Cooking the Perfect Grass Fed Beef Steak

Cooking the Perfect Grass Fed Beef Steak

Cooking grass-fed beef differs slightly than cooking grain-fed, conventional beef. The importance of knowing the differences between the two can preserve the flavors and tenderness of the meat during the cooking process. 

Compared to grain-fed, cattle that are pasture-raised from start to finish are naturally leaner and contain more healthy fats. The true difference is attributed to the animal’s lifestyle. Grain-fed cattle receive little or no exercise while grass-fed cattle are healthy and considerably more active, resulting in beautiful muscle quality.

The meat requires gentler cooking to protect the integrity of those muscle fibers. Cooking with lower cooking temperatures and shorter cooking times will ensure the muscle is well-preserved.

The best grass-fed steaks require a good cooking strategy. Start with a delicious sear on the outside, then finish cooking at a lower temperature. This can be accomplished in two ways: 

  • Sear in a pan and then roast in oven
  • Sear on a grill on high heat and then move to indirect heat

Cooking strategy matters, a lot. Implementing these techniques will help you achieve an incredibly tender, juicy, and flavor-filled grass-fed steak in your own home.


  • Thaw the steaks in the refrigerator for 24 hours, or until completely thawed.
  • Quick- thawing method: place packaged steaks in a bowl or sink of cool water. As the steaks defrost, the temperature of the water will increase. Keep replacing the water with cool water to help the process along. Depending on the size of the steak, quick thawing will take 15-40 minutes.
  • Remember to not warm or hot water when thawing, and never use a microwave to defrost the meat. Microwaving the meat allows moisture to escape; preserving the moisture is key for a tender steak! 


  • Remove from refrigerator 1 hour before cooking. Starting the steaks at room temperature reduces the temperature variation from the refrigerator to the grill that the meat has to adjust to. 
  • Pat the steak dry, then salt both sides of the steak liberally with sea salt or coarse salt. 
  • Let the steaks come to room temperature for about an hour. Prepare the grill or oven during this time.
  • Rinse the steaks under cool water and pat dry. Lastly, brush both sides of the steaks with a high-quality, high-heat oil and dust with black pepper.

Outdoor Cooking on the Grill 

  • Start the grill and warm to high heat. When hot, turn off a section of burners to designate a space for the steaks to continue cooking after the initial sear. 
  • Sear the steaks directly over the flame for 2 minutes on each side. Keep the lid down.
  • Next, move the steaks to the unlit side of the grill and prop the lid. Allow steaks to cook until the internal temperature reaches between 120-135 ° F. Tip: Use a timer and a cooking thermometerSee the guide below to determine which internal temperature matches your preference of doneness.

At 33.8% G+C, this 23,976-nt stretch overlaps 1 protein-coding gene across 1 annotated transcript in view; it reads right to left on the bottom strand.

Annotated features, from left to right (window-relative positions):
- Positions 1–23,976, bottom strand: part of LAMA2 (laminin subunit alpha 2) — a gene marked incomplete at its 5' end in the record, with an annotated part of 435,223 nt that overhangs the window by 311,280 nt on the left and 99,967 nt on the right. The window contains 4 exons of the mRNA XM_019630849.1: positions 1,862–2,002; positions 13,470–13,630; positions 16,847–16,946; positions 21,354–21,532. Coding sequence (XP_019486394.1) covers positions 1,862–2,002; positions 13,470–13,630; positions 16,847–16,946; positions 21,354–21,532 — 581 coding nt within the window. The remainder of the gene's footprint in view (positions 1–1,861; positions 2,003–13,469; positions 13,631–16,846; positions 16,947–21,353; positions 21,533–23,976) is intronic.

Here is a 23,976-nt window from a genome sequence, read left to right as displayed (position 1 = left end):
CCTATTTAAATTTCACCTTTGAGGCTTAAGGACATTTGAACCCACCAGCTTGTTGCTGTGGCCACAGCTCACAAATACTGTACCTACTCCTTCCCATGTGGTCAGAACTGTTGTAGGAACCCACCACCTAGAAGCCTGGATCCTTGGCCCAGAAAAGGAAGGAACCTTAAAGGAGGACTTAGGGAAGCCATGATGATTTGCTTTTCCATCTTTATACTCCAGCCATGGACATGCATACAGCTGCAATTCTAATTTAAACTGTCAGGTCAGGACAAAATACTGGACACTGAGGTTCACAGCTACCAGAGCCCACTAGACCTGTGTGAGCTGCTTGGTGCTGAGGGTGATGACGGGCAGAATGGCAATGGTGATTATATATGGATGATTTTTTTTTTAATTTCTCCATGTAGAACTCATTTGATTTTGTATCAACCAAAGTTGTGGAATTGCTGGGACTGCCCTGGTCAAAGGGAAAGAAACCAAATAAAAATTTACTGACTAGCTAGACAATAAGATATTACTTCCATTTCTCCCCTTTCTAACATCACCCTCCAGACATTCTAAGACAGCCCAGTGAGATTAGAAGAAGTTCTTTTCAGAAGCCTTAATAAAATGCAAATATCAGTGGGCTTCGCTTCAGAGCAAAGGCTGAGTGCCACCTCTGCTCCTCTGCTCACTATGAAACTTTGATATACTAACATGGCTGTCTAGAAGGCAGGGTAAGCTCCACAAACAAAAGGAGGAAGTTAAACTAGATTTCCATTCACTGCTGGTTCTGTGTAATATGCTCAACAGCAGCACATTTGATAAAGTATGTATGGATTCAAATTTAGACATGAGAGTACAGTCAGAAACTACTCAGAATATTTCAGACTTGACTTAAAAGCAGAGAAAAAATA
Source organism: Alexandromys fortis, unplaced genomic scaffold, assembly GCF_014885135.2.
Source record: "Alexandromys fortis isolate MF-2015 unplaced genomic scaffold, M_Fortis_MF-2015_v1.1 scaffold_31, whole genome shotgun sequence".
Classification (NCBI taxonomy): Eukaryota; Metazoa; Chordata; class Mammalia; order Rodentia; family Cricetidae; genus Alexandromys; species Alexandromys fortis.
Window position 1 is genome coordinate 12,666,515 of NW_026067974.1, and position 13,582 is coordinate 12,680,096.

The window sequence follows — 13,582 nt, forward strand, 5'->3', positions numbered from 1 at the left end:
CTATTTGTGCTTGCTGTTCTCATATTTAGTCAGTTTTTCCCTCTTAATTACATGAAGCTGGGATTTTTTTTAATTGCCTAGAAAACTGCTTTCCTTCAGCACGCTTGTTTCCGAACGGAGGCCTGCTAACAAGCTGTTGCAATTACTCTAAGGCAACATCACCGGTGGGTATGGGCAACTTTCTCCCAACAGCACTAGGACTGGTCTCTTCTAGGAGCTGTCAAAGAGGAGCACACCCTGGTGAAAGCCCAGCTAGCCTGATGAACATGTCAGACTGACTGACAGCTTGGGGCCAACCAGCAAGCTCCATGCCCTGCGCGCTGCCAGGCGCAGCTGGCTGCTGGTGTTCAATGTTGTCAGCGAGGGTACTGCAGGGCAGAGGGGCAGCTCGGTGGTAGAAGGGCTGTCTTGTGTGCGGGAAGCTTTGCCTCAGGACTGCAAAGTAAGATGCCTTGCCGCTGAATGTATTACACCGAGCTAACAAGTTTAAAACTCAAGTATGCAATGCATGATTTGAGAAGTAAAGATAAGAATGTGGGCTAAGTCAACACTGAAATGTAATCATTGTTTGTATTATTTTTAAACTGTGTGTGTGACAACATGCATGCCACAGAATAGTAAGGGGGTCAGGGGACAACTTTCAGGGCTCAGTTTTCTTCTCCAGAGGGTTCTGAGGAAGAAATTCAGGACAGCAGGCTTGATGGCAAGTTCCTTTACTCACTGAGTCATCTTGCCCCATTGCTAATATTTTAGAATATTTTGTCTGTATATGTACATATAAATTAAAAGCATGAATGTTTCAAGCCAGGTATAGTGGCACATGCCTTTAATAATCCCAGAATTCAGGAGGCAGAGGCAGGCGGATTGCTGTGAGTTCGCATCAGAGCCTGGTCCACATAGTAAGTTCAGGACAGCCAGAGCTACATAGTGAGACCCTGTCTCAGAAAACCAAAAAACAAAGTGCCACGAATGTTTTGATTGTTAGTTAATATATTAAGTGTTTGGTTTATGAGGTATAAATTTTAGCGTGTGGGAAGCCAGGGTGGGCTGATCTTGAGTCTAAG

• Remove the steak from the grill when the internal temperature reaches about 10 degrees lower than your desired temperature. 
  • Let the steak rest for 10 minutes as it continues to cook from the residual heat. 

Indoor Cooking

  • Preheat the oven to 350 °F and heat a large cast iron (or other heavy-bottom, oven-proof skillet) over high heat. The more seasoned the better.
  • Once the skillet is hot, sear the steak for 2 minutes on each side. 
  • Leaving the steak in the skillet, transfer to the oven and allow the steak to cook until the internal temperature reads 120-135 ° F. Tip: Use a timer and a cooking thermometerSee the guide below to determine which internal temperature matches your preference of doneness.
  • Remove from the oven and allow the steak rest for 10 minutes as it continues to cook from the residual heat. 



RARE — 120 F


MEDIUM – 130 F


WELL – 140 F

NOTE: To achieve your desired doneness, remove the meat from the heat source when the thermometer reads 10 degrees below listed temperature. The meat will finish cooking via residual heat as you allow it to rest over the next 10 minutes.

*The American Grassfed Association suggests the ideal temperature for grass-fed steaks is rare to medium rare. Cooking to temperatures over medium will yield a drier steak as the fat will begin to cook off.



  1. Lower the cooking temperature. Slightly reducing cooking temperatures by 10-15 percent when cooking grass-fed beef can help ensure the fat (including healthy Omega 3s and CLA) is not cooked off. 
  2. Reduce the cooking time. Heat is able to penetrate through grass fed beef easier than its fattier grain-fed counterpart. The protein structure is destroyed when the beef is cooked too quickly, which can produce a tough and chewy steak. Cooking the beef 30-50% slower will ensure the beef retains its tenderness and flavor.
  3. Use a cooking thermometer. Measuring the temperature in the most inner part of the steak is the best way to achieve your desired temperature. Due to the leanness of grass-fed beef, it is trickier to spot when it is done cooking like it may be when cooking conventional beef. Using a cooking thermometer will sure your beef is cooked just the way you like it, every time.

Enjoy Your Dinner!

Older post Newer post

Leave a comment

Please note, comments must be approved before they are published